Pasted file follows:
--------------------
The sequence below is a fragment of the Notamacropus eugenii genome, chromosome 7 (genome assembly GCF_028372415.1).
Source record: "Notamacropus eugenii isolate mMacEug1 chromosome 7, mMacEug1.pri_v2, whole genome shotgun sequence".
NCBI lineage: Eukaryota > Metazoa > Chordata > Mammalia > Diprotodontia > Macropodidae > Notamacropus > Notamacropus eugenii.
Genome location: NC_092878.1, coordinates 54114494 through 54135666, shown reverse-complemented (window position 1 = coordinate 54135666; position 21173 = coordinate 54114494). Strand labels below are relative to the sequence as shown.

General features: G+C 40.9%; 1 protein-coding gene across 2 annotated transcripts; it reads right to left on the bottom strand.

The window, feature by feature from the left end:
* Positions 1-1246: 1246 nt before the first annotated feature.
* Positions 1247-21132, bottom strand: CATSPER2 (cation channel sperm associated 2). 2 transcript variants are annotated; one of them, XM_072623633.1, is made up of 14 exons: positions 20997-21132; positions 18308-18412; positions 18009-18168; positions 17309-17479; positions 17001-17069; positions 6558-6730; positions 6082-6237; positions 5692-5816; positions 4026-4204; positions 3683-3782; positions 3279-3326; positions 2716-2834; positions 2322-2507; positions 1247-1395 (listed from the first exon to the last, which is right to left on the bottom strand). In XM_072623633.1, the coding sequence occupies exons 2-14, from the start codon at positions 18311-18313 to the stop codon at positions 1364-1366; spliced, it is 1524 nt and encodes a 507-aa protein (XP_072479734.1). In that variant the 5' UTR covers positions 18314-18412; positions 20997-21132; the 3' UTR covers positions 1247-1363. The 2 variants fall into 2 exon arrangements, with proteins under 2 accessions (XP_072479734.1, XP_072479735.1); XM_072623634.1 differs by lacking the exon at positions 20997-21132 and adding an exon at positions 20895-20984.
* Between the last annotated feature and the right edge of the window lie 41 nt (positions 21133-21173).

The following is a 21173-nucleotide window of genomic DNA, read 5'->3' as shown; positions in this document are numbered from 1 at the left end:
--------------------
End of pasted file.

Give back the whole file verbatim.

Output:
The sequence below is a fragment of the Notamacropus eugenii genome, chromosome 7 (genome assembly GCF_028372415.1).
Source record: "Notamacropus eugenii isolate mMacEug1 chromosome 7, mMacEug1.pri_v2, whole genome shotgun sequence".
NCBI lineage: Eukaryota > Metazoa > Chordata > Mammalia > Diprotodontia > Macropodidae > Notamacropus > Notamacropus eugenii.
Genome location: NC_092878.1, coordinates 54114494 through 54135666, shown reverse-complemented (window position 1 = coordinate 54135666; position 21173 = coordinate 54114494). Strand labels below are relative to the sequence as shown.

General features: G+C 40.9%; 1 protein-coding gene across 2 annotated transcripts; it reads right to left on the bottom strand.

The window, feature by feature from the left end:
* Positions 1-1246: 1246 nt before the first annotated feature.
* Positions 1247-21132, bottom strand: CATSPER2 (cation channel sperm associated 2). 2 transcript variants are annotated; one of them, XM_072623633.1, is made up of 14 exons: positions 20997-21132; positions 18308-18412; positions 18009-18168; positions 17309-17479; positions 17001-17069; positions 6558-6730; positions 6082-6237; positions 5692-5816; positions 4026-4204; positions 3683-3782; positions 3279-3326; positions 2716-2834; positions 2322-2507; positions 1247-1395 (listed from the first exon to the last, which is right to left on the bottom strand). In XM_072623633.1, the coding sequence occupies exons 2-14, from the start codon at positions 18311-18313 to the stop codon at positions 1364-1366; spliced, it is 1524 nt and encodes a 507-aa protein (XP_072479734.1). In that variant the 5' UTR covers positions 18314-18412; positions 20997-21132; the 3' UTR covers positions 1247-1363. The 2 variants fall into 2 exon arrangements, with proteins under 2 accessions (XP_072479734.1, XP_072479735.1); XM_072623634.1 differs by lacking the exon at positions 20997-21132 and adding an exon at positions 20895-20984.
* Between the last annotated feature and the right edge of the window lie 41 nt (positions 21133-21173).

The following is a 21173-nucleotide window of genomic DNA, read 5'->3' as shown; positions in this document are numbered from 1 at the left end: